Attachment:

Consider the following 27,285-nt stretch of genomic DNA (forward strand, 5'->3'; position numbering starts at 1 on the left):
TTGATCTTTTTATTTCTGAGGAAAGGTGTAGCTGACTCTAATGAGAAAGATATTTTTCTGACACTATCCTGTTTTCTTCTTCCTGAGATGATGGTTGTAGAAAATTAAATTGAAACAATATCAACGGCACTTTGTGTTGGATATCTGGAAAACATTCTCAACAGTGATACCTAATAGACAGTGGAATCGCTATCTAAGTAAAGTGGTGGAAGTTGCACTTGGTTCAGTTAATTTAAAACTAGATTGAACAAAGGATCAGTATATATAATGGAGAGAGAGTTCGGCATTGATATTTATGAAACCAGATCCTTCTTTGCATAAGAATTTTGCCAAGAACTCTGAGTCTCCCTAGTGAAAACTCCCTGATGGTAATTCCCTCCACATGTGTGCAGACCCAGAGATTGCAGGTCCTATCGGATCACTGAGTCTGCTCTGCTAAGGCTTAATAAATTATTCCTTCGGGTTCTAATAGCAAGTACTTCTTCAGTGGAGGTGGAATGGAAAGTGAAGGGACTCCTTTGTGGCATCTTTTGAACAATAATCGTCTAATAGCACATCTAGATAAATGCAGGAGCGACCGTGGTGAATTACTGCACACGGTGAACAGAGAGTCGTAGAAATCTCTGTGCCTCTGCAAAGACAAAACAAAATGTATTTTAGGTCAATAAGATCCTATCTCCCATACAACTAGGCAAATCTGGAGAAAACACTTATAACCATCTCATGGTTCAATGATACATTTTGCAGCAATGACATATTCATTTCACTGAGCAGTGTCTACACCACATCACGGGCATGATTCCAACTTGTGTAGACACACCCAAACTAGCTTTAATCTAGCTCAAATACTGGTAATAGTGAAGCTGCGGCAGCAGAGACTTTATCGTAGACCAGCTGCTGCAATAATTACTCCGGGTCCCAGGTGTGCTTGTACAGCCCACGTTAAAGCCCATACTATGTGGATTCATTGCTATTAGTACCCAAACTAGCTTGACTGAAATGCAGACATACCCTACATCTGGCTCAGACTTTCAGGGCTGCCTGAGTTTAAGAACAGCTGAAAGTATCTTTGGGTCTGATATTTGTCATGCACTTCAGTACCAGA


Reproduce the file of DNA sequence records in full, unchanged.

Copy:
Consider the following 27,285-nt stretch of genomic DNA (forward strand, 5'->3'; position numbering starts at 1 on the left):
TTGATCTTTTTATTTCTGAGGAAAGGTGTAGCTGACTCTAATGAGAAAGATATTTTTCTGACACTATCCTGTTTTCTTCTTCCTGAGATGATGGTTGTAGAAAATTAAATTGAAACAATATCAACGGCACTTTGTGTTGGATATCTGGAAAACATTCTCAACAGTGATACCTAATAGACAGTGGAATCGCTATCTAAGTAAAGTGGTGGAAGTTGCACTTGGTTCAGTTAATTTAAAACTAGATTGAACAAAGGATCAGTATATATAATGGAGAGAGAGTTCGGCATTGATATTTATGAAACCAGATCCTTCTTTGCATAAGAATTTTGCCAAGAACTCTGAGTCTCCCTAGTGAAAACTCCCTGATGGTAATTCCCTCCACATGTGTGCAGACCCAGAGATTGCAGGTCCTATCGGATCACTGAGTCTGCTCTGCTAAGGCTTAATAAATTATTCCTTCGGGTTCTAATAGCAAGTACTTCTTCAGTGGAGGTGGAATGGAAAGTGAAGGGACTCCTTTGTGGCATCTTTTGAACAATAATCGTCTAATAGCACATCTAGATAAATGCAGGAGCGACCGTGGTGAATTACTGCACACGGTGAACAGAGAGTCGTAGAAATCTCTGTGCCTCTGCAAAGACAAAACAAAATGTATTTTAGGTCAATAAGATCCTATCTCCCATACAACTAGGCAAATCTGGAGAAAACACTTATAACCATCTCATGGTTCAATGATACATTTTGCAGCAATGACATATTCATTTCACTGAGCAGTGTCTACACCACATCACGGGCATGATTCCAACTTGTGTAGACACACCCAAACTAGCTTTAATCTAGCTCAAATACTGGTAATAGTGAAGCTGCGGCAGCAGAGACTTTATCGTAGACCAGCTGCTGCAATAATTACTCCGGGTCCCAGGTGTGCTTGTACAGCCCACGTTAAAGCCCATACTATGTGGATTCATTGCTATTAGTACCCAAACTAGCTTGACTGAAATGCAGACATACCCTACATCTGGCTCAGACTTTCAGGGCTGCCTGAGTTTAAGAACAGCTGAAAGTATCTTTGGGTCTGATATTTGTCATGCACTTCAGTACCAGA